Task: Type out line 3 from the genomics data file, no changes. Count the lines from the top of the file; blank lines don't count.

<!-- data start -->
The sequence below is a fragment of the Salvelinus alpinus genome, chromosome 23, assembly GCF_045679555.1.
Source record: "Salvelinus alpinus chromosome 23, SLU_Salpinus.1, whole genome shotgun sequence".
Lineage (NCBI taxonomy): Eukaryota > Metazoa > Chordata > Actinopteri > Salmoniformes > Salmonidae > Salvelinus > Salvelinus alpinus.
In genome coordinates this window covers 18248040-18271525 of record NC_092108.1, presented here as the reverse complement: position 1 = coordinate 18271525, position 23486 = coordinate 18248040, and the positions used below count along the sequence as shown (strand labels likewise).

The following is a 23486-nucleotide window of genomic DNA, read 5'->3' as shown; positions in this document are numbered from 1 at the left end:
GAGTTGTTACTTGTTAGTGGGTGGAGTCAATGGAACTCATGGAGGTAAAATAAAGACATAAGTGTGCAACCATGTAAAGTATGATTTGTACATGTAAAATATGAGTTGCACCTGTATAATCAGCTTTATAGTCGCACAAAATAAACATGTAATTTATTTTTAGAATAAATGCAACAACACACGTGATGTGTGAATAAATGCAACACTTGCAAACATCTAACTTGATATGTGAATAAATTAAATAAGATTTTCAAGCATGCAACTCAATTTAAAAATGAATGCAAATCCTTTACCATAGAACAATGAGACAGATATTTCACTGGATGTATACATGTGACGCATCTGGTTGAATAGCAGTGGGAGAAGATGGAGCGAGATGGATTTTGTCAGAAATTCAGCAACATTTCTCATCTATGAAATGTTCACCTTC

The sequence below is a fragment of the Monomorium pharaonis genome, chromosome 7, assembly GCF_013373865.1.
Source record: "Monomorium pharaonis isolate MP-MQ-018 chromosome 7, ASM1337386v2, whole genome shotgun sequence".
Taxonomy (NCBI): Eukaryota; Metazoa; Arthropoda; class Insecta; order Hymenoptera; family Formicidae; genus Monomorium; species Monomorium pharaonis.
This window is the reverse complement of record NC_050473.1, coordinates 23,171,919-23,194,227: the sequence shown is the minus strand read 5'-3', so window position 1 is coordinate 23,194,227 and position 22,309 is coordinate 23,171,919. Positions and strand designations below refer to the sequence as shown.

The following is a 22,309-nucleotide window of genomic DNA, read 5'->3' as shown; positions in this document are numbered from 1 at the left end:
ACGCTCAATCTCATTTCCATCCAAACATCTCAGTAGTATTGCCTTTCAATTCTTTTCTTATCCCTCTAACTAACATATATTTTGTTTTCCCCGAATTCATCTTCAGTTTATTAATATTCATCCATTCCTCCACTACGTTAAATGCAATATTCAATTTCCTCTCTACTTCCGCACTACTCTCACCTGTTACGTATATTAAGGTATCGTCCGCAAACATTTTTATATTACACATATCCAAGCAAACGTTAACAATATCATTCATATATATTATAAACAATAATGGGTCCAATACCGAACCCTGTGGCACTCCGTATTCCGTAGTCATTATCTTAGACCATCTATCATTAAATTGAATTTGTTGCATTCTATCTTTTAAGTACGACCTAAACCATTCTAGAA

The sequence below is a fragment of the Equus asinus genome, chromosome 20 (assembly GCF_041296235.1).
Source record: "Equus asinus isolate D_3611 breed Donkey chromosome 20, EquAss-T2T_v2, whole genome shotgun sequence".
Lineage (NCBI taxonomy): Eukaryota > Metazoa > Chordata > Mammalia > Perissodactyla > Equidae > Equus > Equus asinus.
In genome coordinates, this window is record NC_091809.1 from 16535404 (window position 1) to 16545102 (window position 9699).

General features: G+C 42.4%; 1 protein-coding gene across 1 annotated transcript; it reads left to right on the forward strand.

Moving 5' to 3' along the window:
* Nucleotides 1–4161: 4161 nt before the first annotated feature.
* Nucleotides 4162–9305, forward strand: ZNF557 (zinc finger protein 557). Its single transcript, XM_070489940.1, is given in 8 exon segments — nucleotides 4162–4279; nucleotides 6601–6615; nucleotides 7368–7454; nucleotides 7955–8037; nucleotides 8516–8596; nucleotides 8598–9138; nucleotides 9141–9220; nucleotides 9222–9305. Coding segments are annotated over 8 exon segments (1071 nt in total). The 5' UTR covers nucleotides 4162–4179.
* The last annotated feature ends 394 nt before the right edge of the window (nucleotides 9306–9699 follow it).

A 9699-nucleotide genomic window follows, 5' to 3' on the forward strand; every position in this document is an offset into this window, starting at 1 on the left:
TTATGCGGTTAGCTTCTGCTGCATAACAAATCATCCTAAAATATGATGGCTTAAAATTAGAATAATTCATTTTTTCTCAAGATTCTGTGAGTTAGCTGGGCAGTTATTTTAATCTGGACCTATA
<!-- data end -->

Lineage (NCBI taxonomy): Eukaryota > Metazoa > Chordata > Actinopteri > Salmoniformes > Salmonidae > Salvelinus > Salvelinus alpinus.